Showing posts with label Libya. Show all posts
Showing posts with label Libya. Show all posts

Wednesday, 23 February 2022

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By Stijn Mitzer and Joost Oliemans in collaboration with Jakub Janovsky, Dan, and COIN
 
Bin atlı o gün dev gibi bir orduyu yendik! - A thousand cavaliers, we beat a giant army that day! (Akıncılar, by Yahya Kemal Beyatlı)

The Bayraktar TB2 has changed the notion of how modern-day conflicts are being fought that, now that it has been tried and tested in at least three separate conflicts, cannot be reverted. The fact that a relatively light and inexpensive drone could not only evade but actively search out and destroy modern surface-to-air missile (SAM) and electronic warfare (EW) systems while suffering little losses in return has rightfully garnered worldwide attention. The result of the TB2's entry into combat was a stunning upset of the status quo, forcing many countries to rethink their approach to defence.

Saturday, 18 December 2021

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By Stijn Mitzer and Joost Oliemans
 
Turkey has made a shift from being partially dependant on donations of military equipment in the 1970s and 1980s to being the party that donates in the 2010s and 2020s, gifting military equipment to allied countries around the globe. Although Turkey began donating military equipment to neighbouring countries as early as the late 1990s, this policy truly set off in the 2010s as Turkey began to increase its worldwide influence. This has not only included the donation of military equipment, with ambulances, buses and other items finding their way to nations across the world as well.

Tuesday, 14 December 2021

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By Stijn Mitzer and Joost Oliemans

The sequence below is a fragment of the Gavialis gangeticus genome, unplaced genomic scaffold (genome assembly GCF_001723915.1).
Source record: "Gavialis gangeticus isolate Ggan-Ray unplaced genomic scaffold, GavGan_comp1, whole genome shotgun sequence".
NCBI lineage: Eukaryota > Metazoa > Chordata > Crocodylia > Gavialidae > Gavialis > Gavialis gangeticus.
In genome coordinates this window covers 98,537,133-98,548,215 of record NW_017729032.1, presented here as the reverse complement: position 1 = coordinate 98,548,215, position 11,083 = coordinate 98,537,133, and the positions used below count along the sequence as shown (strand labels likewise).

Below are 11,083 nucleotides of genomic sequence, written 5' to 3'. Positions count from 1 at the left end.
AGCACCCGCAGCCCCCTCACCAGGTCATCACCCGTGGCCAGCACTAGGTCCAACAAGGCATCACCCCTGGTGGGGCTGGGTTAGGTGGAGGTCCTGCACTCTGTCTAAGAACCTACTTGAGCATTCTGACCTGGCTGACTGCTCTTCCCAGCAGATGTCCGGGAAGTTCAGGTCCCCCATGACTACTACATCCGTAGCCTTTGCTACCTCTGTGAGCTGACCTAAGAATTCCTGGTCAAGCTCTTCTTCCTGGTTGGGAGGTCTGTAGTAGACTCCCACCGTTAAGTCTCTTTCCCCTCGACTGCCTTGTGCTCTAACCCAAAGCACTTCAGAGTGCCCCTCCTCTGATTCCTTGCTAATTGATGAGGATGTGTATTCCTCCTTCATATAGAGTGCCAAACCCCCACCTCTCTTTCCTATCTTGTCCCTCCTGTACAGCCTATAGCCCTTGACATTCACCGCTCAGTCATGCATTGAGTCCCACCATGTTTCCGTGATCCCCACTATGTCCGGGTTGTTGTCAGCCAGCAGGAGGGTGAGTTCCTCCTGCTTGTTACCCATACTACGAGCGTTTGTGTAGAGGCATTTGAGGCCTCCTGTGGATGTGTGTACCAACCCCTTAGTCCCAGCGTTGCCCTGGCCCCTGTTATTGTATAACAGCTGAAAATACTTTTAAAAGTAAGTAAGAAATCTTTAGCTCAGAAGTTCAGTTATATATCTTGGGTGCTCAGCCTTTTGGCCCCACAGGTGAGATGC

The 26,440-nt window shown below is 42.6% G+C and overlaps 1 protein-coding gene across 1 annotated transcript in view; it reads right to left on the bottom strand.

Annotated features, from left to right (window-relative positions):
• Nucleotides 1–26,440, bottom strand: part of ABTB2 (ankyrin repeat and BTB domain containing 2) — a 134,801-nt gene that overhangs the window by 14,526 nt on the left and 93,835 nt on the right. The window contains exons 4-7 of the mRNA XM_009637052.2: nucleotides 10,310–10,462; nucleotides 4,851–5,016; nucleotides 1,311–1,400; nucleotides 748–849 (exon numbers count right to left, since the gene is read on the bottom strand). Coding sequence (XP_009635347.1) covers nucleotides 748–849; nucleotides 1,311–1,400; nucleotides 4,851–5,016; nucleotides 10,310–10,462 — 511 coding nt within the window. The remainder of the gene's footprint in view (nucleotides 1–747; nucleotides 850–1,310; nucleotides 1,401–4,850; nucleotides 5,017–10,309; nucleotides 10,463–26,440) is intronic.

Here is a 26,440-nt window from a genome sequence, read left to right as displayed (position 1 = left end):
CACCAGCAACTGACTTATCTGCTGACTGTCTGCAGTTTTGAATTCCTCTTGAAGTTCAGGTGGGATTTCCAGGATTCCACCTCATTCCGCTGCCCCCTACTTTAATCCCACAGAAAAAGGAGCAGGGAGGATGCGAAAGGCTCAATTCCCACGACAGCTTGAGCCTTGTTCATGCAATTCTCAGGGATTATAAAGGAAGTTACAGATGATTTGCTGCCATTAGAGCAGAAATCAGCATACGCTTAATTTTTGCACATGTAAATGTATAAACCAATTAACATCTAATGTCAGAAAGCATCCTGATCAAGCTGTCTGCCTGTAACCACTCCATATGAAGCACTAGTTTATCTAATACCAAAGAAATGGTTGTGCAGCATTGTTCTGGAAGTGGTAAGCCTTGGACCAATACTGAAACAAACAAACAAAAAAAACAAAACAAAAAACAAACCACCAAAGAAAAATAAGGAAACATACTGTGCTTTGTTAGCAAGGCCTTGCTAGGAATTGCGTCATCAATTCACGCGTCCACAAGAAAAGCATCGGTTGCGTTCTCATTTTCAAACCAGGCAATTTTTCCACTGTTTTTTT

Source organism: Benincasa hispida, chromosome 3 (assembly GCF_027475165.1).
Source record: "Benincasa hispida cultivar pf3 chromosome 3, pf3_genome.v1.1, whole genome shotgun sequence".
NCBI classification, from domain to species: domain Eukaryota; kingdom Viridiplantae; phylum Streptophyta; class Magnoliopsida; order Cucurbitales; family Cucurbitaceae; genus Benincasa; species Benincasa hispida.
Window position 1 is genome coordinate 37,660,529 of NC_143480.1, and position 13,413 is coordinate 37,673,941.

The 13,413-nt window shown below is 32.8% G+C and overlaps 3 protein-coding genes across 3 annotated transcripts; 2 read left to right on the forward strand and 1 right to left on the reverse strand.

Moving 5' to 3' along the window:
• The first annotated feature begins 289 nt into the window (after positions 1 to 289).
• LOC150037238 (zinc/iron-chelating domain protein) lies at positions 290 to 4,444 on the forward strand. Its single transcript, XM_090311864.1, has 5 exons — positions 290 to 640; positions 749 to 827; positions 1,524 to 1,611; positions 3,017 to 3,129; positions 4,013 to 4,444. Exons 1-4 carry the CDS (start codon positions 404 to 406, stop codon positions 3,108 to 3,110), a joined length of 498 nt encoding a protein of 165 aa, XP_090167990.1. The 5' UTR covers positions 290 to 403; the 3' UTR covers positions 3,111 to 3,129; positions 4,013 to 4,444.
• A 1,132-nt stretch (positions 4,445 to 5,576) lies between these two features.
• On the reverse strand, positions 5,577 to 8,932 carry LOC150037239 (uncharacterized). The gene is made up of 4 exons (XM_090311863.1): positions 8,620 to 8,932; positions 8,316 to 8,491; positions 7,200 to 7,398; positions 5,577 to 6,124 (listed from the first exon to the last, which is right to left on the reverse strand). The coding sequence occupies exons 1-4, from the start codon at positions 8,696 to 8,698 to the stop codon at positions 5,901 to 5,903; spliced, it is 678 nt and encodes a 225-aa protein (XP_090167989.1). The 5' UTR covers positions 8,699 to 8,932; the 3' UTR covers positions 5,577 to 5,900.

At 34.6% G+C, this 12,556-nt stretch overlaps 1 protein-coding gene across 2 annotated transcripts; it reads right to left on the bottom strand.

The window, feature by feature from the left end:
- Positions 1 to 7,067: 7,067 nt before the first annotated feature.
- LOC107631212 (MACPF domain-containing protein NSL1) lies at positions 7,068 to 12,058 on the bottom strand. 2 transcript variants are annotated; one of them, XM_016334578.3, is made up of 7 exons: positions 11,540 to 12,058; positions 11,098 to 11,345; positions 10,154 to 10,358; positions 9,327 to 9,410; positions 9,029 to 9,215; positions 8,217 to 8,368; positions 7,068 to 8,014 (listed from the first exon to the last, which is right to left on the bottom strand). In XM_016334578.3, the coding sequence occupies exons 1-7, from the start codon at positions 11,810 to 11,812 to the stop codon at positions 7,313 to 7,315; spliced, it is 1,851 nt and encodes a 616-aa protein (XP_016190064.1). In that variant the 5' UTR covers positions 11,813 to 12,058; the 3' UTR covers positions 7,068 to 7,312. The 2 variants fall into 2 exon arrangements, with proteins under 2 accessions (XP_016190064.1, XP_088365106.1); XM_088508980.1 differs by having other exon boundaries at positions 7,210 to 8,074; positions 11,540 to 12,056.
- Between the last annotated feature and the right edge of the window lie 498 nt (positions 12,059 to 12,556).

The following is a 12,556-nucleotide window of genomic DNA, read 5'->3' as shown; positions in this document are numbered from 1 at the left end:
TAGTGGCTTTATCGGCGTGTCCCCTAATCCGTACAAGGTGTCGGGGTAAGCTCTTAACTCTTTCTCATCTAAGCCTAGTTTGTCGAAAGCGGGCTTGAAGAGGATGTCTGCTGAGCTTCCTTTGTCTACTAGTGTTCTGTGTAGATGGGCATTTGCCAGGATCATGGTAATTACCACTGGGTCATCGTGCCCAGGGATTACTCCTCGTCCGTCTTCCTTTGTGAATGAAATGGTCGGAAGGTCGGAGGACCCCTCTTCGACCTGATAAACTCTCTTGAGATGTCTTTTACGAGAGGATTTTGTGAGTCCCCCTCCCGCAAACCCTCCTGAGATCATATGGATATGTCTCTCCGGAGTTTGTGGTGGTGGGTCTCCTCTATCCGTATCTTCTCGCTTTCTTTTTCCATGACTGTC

In early June 2020, forces loyal to Libya's Government of National Accord (GNA) captured the strategically important city of Tarhuna, marking the official end of the Libyan National Army's (LNA) 14-month long offensive that aimed to capture Tripoli. [1] In the process of sifting through the spoils of war littered about the city, the GNA encountered a number of MRLs that were at the time completely unknown. Tarhuna had acted as a giant supply depot for LNA forces in Western Libya, and since the LNA received significant military support from the UAE, a link was easily established. [2]

Monday, 22 November 2021

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By Stijn Mitzer and Joost Oliemans
 
The Bayraktar TB2 is well known for its pivotal role in securing Azerbaijan's victory over Armenia during the 2020 Nagorno-Karabakh War. While no war in history was ever won by one weapon system alone, there can be no doubt that Azerbaijan's striking victory couldn't have been achieved without it. Less well known is the TB2's role in saving the internationally-recognised government in Libya (GNA) throughout 2019 and 2020, preventing a hostile takeover of the country by warlord Khalifa Haftar, whose Libyan National Army (LNA) received significant backing from the UAE, Egypt and Russia. [1]

Friday, 19 November 2021

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By Stijn Mitzer and Joost Oliemans

Much has been written and discussed about the quality of Chinese-made unmanned aerial vehicles (UAVs). While some argue that Chinese drones have proven cost-effective alternatives to American UAVs, others have pointed out the drones' high crash rates and reliability issues when compared to their Israeli, U.S. and Turkish counterparts. Despite these issues, Chinese UAVs remain highly popular on the market today. This is likely not the least due to the fact that there are few strings attached to Chinese arms sales, enabling countries like the United Arab Emirates to deploy its Chinese-made UCAVs over areas where it wouldn't be allowed to operate its U.S.-produced drones.

Tuesday, 23 March 2021

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By Stijn Mitzer and Joost Oliemans

A comprehensive catalogue of weaponry and equipment supplied to the LNA can be found further down in this article.